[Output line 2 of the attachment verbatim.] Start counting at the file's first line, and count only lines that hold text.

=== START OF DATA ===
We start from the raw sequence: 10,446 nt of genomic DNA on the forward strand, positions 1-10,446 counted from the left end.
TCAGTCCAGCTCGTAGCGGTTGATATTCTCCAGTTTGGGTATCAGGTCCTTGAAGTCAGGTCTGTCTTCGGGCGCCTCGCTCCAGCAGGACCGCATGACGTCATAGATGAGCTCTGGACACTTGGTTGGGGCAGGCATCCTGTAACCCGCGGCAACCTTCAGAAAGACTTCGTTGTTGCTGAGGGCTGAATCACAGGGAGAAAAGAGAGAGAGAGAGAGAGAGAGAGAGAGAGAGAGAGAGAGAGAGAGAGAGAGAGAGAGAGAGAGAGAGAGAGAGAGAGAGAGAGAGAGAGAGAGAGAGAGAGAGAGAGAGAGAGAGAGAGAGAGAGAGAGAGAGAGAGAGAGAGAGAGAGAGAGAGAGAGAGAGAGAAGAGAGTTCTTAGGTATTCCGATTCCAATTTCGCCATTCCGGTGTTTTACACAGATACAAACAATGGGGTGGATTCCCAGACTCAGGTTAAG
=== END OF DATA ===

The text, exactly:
TCAGTCCAGCTCGTAGCGGTTGATATTCTCCAGTTTGGGTATCAGGTCCTTGAAGTCAGGTCTGTCTTCGGGCGCCTCGCTCCAGCAGGACCGCATGACGTCATAGATGAGCTCTGGACACTTGGTTGGGGCAGGCATCCTGTAACCCGCGGCAACCTTCAGAAAGACTTCGTTGTTGCTGAGGGCTGAATCACAGGGAGAAAAGAGAGAGAGAGAGAGAGAGAGAGAGAGAGAGAGAGAGAGAGAGAGAGAGAGAGAGAGAGAGAGAGAGAGAGAGAGAGAGAGAGAGAGAGAGAGAGAGAGAGAGAGAGAGAGAGAGAGAGAGAGAGAGAGAGAGAGAGAGAGAGAGAGAGAGAGAGAGAGAGAGAGAAGAGAGTTCTTAGGTATTCCGATTCCAATTTCGCCATTCCGGTGTTTTACACAGATACAAACAATGGGGTGGATTCCCAGACTCAGGTTAAG